Cambodia to search its jungles for tigers before import from India

New Delhi, May 7 (IANS) Before it takes action on ‘relocating’ Indian tigers, Cambodia’s forestry administration is on a special mission – scouting for signs of indigenous tigers in its dense jungles, where according to reports they are “functionally extinct”.

“More than hundred cameras have been installed and more are being set up in the southern part of the Cardamom mountains and eastern part of the Mondulkiri Protected forests to look for the signs of tigers,” Keo Omaliss, Director, Department of Wildlife and Biodiversity, Cambodia told IANS.

Omaliss said they are also searching for tigers in the north-eastern region of Cambodia, a large part of which comes under Mondulkiri and which also shares border with the neighbouring Yok Don National park in Vietnam.

He said they are doing it with the help of Wildlife Alliance, a non-profit wildlife conservation organization which has programmes in Cambodia.

The last wild tiger in Cambodia was spotted in 2007 in the Eastern Plain dry forests landscape of Mondulkiri forests.

Cambodia lost most of its tigers due to poaching and deforestation. It is now left with vast “tiger-less” bio-reserves, which includes the 1,700 sq km of Mondulkiri Protected Forests, 1,500 sq km Lomphat Wildlife Sanctuary, 2,000 sq km Seima Protected Forests – a mixed evergreen forest, and 470 sq km of Phnom Nam Lyr Wildlife Sanctuary.

“This programme would also help us with tiger prey assessment. However, the focus is to get sign of any tiger out there,” Omaliss said.

“Before reintroducing tigers in Cambodia over the next five years, with Indian help, we also need to prepare ourselves. We don’t have intensive research on the tigers or the tiger prey,” he said, adding that talks with India are on but not official yet.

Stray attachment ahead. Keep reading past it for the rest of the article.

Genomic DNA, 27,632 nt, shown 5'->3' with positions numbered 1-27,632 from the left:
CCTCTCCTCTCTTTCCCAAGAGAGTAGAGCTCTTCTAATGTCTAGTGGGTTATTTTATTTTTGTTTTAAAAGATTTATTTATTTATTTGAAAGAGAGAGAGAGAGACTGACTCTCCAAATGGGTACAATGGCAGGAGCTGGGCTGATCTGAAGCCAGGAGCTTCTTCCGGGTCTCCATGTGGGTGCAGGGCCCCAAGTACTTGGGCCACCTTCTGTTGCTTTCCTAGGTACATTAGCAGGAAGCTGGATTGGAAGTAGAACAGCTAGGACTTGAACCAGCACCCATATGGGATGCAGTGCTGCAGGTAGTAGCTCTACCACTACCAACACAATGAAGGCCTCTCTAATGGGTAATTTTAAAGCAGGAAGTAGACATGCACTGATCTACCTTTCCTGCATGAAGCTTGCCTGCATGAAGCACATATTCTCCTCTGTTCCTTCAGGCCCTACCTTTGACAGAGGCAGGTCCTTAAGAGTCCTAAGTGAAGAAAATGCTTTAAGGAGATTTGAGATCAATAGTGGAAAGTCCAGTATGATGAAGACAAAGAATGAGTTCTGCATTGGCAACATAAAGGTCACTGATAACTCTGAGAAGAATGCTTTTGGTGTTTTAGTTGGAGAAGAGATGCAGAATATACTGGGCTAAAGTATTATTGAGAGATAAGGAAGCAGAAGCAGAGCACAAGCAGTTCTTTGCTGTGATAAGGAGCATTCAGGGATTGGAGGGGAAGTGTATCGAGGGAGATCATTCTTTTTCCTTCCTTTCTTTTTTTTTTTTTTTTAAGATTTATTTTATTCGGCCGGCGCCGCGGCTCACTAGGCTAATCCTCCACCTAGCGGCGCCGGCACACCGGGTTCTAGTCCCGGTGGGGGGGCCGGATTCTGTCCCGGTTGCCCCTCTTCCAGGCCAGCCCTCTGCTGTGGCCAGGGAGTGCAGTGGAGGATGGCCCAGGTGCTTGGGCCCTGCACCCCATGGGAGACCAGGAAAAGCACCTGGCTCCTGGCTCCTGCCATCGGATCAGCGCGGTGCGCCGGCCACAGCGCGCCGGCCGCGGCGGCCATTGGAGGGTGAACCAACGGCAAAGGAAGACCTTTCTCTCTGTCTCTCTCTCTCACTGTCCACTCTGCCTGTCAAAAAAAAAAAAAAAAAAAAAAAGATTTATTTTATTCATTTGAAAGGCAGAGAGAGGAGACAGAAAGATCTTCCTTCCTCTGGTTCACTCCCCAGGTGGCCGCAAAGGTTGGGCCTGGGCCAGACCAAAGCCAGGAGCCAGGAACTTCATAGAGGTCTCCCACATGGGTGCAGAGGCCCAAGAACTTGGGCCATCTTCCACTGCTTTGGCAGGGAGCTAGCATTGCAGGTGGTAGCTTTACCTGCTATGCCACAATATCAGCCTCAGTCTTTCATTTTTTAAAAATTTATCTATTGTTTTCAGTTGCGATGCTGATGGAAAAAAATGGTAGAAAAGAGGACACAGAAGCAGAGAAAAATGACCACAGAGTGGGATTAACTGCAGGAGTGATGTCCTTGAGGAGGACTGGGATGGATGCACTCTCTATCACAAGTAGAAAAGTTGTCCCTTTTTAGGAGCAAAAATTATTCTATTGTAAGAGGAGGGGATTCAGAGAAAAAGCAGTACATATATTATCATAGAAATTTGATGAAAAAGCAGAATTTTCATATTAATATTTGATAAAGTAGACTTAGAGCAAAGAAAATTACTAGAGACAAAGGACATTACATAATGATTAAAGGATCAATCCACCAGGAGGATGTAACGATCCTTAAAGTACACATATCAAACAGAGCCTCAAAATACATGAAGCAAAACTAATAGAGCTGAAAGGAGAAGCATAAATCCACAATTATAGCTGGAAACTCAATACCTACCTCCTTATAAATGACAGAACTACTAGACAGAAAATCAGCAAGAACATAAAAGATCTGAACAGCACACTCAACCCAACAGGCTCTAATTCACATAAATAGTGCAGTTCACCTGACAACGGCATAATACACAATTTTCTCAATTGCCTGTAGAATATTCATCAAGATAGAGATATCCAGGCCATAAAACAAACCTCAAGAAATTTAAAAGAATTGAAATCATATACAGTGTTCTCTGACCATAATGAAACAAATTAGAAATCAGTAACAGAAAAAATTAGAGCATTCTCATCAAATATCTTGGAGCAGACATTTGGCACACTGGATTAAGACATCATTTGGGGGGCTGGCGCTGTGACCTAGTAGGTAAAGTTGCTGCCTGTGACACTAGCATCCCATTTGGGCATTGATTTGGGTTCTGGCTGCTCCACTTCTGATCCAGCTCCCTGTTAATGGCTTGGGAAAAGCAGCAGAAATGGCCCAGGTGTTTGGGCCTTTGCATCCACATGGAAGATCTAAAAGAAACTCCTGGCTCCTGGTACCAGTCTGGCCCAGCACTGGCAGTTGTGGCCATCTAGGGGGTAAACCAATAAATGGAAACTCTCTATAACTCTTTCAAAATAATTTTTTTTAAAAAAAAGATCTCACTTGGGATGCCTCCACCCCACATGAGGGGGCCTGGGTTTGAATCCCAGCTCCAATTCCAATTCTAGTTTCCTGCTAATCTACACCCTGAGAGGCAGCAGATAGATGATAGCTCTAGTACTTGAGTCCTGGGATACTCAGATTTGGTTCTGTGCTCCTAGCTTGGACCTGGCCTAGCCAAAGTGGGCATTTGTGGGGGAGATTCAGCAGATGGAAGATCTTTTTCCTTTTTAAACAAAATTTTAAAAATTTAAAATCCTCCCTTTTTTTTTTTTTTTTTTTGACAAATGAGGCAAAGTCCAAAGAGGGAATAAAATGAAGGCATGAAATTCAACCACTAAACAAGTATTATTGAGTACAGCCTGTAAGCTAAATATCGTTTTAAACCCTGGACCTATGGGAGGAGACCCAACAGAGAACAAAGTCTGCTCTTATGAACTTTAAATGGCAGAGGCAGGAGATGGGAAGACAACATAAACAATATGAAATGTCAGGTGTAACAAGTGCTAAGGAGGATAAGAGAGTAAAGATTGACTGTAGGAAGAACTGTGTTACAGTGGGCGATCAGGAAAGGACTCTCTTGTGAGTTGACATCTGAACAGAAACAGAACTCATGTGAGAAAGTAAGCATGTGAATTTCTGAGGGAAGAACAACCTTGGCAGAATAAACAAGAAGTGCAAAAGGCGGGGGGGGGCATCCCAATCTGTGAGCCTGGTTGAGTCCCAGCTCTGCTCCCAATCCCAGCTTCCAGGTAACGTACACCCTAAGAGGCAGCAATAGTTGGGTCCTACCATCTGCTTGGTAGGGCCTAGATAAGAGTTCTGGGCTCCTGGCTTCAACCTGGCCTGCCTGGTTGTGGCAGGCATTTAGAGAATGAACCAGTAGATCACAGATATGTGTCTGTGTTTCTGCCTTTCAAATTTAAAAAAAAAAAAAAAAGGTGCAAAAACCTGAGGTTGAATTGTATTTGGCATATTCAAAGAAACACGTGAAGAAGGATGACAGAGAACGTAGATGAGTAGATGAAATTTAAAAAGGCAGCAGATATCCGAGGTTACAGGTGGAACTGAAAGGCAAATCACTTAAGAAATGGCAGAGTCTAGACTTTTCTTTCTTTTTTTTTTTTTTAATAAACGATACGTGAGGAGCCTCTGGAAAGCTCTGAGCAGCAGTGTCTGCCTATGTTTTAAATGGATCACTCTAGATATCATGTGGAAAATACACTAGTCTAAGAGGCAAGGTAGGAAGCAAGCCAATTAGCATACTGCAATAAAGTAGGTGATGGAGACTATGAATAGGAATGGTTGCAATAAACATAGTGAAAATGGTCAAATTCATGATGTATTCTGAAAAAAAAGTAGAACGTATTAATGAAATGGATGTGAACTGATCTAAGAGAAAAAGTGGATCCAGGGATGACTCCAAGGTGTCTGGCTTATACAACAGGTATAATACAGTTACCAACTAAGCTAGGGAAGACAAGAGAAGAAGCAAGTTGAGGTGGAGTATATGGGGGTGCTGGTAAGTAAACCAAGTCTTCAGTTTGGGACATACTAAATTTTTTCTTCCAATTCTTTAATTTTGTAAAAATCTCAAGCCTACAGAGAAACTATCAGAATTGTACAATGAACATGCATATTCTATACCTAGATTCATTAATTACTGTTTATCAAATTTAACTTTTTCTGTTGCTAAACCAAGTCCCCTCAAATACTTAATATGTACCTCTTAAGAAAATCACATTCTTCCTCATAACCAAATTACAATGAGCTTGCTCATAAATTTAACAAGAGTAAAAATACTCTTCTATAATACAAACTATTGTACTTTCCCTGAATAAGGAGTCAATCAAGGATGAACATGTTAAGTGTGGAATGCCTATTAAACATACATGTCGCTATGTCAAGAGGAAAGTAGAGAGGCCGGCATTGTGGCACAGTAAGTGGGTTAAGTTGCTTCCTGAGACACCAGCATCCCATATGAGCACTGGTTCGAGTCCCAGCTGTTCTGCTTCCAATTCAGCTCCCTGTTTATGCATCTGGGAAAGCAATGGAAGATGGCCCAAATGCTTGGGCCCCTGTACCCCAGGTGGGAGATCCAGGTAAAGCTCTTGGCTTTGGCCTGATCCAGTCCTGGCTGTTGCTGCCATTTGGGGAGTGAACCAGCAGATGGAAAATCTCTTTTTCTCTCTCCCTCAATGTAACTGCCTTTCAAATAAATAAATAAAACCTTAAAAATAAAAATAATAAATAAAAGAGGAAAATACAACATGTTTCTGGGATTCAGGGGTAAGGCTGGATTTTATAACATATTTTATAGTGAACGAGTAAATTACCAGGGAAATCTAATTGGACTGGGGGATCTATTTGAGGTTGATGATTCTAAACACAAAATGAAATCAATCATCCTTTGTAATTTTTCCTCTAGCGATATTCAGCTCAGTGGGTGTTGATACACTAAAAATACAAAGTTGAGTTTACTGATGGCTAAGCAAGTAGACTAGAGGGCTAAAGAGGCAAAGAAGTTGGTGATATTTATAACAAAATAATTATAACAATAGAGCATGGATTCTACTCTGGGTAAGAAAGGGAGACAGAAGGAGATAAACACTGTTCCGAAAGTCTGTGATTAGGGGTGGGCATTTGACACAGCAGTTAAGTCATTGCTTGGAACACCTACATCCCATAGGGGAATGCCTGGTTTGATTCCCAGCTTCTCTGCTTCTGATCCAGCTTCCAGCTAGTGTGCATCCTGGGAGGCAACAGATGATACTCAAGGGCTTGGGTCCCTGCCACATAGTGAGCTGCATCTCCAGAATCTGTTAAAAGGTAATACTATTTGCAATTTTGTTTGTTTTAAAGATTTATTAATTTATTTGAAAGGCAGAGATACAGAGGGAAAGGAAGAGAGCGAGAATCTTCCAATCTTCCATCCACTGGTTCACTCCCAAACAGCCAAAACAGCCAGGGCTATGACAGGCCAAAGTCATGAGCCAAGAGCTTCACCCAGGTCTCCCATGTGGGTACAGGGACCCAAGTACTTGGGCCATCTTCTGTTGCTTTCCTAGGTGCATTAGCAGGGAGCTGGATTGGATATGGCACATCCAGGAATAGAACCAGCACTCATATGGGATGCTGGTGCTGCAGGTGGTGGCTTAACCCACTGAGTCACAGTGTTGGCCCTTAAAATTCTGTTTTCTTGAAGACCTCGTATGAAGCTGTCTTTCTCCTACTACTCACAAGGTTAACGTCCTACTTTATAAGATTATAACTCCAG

Indian Environment Minister Prakash Javadekar has denied about any proposal for relocating Indian Royal Bengal Tigers to Cambodia, in Lok Sabha on Thursday, May 5.

He however, during a conference on tiger conservation last month here reiterated India’s willingness to help increase the tiger population in countries where there was a low tiger count.

The prime location in Cambodia to search for tigers are the Mondulkiri Protected forests and the Cardamom Mountains covering over one million hectares of area. This is also the region where Cambodia aspires to ‘reintroduce’ tigers from India in two separate enclosed breeding areas.

The camera traps in Cardamom mountains, in the western and south western region of Cambodia, would also help check illegal logging in the area.

Asked what makes him believe that some Indo-Chinese tigers that once roamed in the Cambodian jungles are still alive, Omaliss added, “I am optimistic that some tigers are still roaming in Cambodian jungles silently, because that’s the nature of tiger.”

“There had been no report recently of hunting or poaching in the Cambodian forests. Around ten tigers were confiscated from poachers in the last five years. Besides, the area is vast and tigers are few so it’s hard to spot them, but that doesn’t make them extinct.”

Omaliss also doesn’t agree with the apprehension of some tiger experts claiming that introducing Indian tigers in Cambodia is a “bad idea”.

“I dont agree that tiger introduction would not be successful. The key point is prey. If the tigers get their food then they will thrive. Indian and Cambodian jungles are not very different,” said Omaliss.

A WWF report also finds tigers from India or Nepal best suited for re-introduction as the habitats are similar.

“There are tigers from different regions in the zoo of UK and USA and they are doing fine. Beside, given the right tigers and tigresses, of right age and build, the rehabilitation would be a success,” Omaliss said.

Leave a Reply